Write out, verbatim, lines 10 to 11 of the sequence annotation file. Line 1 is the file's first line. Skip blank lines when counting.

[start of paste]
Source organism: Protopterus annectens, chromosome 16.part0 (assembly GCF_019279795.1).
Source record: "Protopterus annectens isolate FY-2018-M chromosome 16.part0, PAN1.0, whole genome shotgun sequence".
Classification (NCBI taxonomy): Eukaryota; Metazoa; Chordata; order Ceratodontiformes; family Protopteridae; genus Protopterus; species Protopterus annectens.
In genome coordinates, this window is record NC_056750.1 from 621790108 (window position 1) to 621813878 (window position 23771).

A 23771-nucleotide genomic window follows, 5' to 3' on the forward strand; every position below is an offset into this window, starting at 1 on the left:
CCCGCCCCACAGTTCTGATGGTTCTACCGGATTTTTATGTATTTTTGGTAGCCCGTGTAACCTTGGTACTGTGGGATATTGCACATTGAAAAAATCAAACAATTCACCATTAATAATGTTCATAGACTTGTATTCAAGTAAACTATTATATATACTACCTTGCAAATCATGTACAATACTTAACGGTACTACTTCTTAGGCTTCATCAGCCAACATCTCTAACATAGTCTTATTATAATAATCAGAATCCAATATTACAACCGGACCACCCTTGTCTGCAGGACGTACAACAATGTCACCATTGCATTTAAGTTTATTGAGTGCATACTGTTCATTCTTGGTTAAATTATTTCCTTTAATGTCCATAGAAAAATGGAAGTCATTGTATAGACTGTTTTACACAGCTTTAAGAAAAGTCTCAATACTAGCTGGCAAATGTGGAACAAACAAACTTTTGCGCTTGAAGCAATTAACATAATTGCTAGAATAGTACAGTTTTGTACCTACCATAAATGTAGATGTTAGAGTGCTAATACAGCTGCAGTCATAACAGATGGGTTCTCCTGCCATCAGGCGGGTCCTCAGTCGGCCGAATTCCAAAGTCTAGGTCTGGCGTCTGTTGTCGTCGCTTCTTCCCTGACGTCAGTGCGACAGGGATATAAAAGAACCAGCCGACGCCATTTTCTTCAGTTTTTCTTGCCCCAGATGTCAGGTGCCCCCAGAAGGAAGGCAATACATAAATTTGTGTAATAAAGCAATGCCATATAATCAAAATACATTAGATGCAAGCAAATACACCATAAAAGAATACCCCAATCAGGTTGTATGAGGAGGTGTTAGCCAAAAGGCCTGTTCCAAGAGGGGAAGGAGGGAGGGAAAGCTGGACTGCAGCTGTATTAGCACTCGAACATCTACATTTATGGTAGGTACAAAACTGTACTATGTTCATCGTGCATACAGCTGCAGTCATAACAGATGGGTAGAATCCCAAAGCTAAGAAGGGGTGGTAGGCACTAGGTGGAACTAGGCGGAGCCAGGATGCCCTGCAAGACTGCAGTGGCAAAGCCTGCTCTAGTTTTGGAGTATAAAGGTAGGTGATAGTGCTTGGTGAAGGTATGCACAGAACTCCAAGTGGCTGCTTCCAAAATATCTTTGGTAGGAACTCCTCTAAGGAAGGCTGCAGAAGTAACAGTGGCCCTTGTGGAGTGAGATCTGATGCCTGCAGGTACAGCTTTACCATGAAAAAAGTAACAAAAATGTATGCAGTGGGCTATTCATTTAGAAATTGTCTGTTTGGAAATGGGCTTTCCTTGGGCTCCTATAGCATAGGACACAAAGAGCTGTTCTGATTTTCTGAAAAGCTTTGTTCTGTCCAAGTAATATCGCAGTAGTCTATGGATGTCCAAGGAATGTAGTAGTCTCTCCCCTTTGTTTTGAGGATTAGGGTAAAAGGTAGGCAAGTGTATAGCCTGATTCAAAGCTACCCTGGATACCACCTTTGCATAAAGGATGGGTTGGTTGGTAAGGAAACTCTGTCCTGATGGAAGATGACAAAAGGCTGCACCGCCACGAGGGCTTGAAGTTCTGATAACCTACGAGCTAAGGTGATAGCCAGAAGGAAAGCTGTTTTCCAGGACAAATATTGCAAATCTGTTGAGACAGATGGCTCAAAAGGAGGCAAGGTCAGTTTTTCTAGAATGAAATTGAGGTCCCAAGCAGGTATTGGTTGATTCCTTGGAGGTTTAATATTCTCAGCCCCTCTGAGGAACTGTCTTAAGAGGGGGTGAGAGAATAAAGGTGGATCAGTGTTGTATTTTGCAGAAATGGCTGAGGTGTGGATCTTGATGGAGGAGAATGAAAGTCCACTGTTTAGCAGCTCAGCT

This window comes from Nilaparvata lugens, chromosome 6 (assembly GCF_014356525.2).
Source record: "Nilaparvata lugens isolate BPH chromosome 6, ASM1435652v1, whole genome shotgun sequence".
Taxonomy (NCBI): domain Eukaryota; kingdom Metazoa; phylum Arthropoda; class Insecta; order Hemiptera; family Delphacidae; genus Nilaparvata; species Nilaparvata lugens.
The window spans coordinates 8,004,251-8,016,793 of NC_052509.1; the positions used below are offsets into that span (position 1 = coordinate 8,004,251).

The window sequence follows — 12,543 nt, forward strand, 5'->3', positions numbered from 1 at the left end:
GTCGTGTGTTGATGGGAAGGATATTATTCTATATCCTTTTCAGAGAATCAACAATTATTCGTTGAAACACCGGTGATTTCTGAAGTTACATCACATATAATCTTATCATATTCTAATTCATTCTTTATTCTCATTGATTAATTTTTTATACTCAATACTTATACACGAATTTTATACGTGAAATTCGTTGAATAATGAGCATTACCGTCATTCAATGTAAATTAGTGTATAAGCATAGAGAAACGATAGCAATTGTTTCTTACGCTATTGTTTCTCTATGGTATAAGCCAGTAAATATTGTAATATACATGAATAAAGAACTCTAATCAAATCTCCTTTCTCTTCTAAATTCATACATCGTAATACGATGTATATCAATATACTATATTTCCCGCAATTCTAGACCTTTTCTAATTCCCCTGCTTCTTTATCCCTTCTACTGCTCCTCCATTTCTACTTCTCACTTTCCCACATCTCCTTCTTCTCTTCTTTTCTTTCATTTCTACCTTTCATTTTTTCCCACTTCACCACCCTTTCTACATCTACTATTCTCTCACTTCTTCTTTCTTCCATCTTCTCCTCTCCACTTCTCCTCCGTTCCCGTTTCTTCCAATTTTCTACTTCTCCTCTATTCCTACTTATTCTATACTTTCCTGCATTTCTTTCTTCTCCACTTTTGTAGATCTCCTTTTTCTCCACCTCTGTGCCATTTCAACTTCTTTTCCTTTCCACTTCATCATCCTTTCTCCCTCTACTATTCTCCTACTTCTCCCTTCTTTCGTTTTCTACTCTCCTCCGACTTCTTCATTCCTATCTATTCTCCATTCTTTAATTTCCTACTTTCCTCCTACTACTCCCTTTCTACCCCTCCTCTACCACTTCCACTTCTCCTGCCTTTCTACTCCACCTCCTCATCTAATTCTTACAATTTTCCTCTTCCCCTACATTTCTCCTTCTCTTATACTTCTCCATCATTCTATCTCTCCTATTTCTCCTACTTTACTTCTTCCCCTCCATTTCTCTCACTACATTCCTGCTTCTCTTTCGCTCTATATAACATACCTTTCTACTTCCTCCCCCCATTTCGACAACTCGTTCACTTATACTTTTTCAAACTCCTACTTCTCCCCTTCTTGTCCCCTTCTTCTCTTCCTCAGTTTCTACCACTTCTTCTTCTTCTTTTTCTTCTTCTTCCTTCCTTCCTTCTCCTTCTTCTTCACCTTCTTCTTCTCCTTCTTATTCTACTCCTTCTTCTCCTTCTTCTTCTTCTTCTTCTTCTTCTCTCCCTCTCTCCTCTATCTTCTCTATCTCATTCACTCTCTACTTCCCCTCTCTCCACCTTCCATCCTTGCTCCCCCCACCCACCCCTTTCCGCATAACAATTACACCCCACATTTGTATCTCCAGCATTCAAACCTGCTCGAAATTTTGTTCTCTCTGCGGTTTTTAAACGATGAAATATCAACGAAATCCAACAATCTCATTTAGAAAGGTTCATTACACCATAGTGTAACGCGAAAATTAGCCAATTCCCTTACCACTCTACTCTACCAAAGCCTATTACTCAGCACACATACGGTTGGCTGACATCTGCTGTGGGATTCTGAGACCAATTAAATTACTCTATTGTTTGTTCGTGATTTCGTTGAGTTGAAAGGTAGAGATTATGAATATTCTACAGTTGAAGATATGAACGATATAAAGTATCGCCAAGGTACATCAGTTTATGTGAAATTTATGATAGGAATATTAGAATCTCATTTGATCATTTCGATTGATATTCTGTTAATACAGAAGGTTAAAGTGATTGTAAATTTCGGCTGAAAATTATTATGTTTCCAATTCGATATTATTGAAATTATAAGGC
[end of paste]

The window spans coordinates 8,004,251-8,016,793 of NC_052509.1; the positions used below are offsets into that span (position 1 = coordinate 8,004,251).

The window sequence follows — 12,543 nt, forward strand, 5'->3', positions numbered from 1 at the left end: